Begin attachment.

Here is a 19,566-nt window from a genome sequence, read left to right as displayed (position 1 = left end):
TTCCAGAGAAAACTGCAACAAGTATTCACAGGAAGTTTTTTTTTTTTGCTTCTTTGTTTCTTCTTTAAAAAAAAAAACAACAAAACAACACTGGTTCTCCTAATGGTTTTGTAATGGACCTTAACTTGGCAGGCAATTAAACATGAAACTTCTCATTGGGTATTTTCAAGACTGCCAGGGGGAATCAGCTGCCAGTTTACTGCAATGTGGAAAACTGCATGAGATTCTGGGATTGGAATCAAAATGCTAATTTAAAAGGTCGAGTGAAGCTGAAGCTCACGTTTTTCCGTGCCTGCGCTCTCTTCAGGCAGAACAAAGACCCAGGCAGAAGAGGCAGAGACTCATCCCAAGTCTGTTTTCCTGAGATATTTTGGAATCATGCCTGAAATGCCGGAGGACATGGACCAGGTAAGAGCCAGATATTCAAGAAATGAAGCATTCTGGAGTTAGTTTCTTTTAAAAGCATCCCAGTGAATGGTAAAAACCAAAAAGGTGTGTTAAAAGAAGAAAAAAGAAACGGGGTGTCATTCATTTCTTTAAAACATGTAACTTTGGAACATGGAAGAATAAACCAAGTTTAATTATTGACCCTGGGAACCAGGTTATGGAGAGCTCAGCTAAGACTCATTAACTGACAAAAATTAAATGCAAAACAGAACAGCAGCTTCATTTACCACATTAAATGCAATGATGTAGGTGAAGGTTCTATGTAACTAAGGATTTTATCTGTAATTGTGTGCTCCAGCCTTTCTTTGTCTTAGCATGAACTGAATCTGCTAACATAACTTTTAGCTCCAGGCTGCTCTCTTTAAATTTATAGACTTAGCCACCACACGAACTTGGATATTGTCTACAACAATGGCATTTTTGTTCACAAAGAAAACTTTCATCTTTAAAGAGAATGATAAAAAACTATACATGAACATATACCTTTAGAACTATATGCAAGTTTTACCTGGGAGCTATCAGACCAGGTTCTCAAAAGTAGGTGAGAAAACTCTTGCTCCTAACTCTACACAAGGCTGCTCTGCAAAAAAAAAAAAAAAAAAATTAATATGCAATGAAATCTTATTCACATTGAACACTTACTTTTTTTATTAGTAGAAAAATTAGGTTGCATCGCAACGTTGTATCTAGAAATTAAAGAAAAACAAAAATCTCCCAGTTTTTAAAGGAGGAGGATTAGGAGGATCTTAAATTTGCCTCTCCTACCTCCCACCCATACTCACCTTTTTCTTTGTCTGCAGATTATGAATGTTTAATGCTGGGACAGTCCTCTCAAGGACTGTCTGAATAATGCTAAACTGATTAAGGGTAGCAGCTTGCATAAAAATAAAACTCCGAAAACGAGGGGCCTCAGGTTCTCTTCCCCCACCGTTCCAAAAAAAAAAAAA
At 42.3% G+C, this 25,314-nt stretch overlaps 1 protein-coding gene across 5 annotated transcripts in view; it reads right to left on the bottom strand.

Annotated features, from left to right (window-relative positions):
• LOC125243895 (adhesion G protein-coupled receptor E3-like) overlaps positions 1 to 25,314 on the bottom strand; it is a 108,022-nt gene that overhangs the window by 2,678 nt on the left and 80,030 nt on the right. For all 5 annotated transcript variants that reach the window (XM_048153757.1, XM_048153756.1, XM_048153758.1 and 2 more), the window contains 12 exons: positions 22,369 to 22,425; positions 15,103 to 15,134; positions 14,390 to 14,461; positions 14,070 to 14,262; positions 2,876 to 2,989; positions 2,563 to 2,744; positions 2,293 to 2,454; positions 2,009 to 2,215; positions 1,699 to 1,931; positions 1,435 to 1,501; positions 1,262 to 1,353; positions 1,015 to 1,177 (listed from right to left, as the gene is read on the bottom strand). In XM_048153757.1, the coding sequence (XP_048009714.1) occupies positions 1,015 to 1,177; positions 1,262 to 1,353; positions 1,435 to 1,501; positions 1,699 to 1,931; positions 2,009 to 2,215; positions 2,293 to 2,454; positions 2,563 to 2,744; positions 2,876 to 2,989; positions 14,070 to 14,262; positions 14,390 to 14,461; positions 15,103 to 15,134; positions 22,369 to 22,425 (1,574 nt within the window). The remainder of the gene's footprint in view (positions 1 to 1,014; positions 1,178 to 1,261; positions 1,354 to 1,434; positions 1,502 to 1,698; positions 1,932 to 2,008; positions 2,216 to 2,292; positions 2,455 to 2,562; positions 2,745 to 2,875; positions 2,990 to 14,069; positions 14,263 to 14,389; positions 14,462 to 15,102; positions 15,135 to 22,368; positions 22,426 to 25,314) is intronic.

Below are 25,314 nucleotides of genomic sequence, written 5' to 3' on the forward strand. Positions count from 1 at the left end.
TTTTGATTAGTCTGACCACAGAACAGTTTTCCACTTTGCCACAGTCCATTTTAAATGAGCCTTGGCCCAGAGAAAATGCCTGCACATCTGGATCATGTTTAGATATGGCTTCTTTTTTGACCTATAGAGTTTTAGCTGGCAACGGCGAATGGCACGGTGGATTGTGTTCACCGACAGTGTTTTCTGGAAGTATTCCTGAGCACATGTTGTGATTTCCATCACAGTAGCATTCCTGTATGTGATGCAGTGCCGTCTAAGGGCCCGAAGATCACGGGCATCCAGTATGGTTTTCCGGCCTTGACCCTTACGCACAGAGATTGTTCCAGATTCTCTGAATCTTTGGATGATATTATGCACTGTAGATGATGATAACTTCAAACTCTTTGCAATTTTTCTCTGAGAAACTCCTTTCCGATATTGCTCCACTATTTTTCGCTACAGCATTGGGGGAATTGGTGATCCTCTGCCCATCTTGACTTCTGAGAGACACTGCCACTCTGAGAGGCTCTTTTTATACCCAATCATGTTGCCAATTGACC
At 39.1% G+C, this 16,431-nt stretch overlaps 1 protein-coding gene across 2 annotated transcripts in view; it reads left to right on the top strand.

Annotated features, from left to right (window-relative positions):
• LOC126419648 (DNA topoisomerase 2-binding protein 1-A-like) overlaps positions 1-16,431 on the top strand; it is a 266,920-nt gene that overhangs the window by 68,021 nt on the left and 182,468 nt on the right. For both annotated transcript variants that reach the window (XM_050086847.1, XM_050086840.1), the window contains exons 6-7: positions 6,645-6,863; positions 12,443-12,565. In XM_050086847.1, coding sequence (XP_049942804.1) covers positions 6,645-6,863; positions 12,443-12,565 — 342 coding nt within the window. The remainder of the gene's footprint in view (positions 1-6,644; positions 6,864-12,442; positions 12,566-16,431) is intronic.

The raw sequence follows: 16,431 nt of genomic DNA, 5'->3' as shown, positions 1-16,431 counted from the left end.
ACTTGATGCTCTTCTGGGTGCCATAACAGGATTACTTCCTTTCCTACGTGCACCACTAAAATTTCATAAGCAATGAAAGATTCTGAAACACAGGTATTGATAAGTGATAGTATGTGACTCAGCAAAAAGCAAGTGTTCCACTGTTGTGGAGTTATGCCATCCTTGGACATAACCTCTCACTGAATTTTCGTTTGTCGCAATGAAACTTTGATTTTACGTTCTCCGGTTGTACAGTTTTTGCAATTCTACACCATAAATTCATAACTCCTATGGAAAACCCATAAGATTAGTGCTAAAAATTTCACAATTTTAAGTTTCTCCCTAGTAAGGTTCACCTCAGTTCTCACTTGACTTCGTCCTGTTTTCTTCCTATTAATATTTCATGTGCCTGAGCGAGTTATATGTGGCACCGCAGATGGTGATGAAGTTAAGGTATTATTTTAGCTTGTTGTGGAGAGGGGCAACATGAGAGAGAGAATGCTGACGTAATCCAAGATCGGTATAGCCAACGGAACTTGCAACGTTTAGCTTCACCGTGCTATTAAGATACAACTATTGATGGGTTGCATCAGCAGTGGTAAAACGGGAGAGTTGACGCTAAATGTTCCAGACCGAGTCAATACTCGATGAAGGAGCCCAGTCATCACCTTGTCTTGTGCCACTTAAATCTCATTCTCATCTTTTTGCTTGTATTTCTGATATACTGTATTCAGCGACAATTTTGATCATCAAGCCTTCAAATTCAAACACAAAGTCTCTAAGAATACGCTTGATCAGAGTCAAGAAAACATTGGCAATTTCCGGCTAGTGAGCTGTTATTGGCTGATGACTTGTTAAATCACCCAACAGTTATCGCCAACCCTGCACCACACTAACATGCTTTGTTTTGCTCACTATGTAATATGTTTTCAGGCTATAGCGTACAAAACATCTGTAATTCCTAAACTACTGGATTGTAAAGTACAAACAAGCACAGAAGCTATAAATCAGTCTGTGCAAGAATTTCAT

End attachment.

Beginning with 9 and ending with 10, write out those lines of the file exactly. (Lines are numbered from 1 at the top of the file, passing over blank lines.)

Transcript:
Annotated features, from left to right (window-relative positions):
• LOC126419648 (DNA topoisomerase 2-binding protein 1-A-like) overlaps positions 1-16,431 on the top strand; it is a 266,920-nt gene that overhangs the window by 68,021 nt on the left and 182,468 nt on the right. For both annotated transcript variants that reach the window (XM_050086847.1, XM_050086840.1), the window contains exons 6-7: positions 6,645-6,863; positions 12,443-12,565. In XM_050086847.1, coding sequence (XP_049942804.1) covers positions 6,645-6,863; positions 12,443-12,565 — 342 coding nt within the window. The remainder of the gene's footprint in view (positions 1-6,644; positions 6,864-12,442; positions 12,566-16,431) is intronic.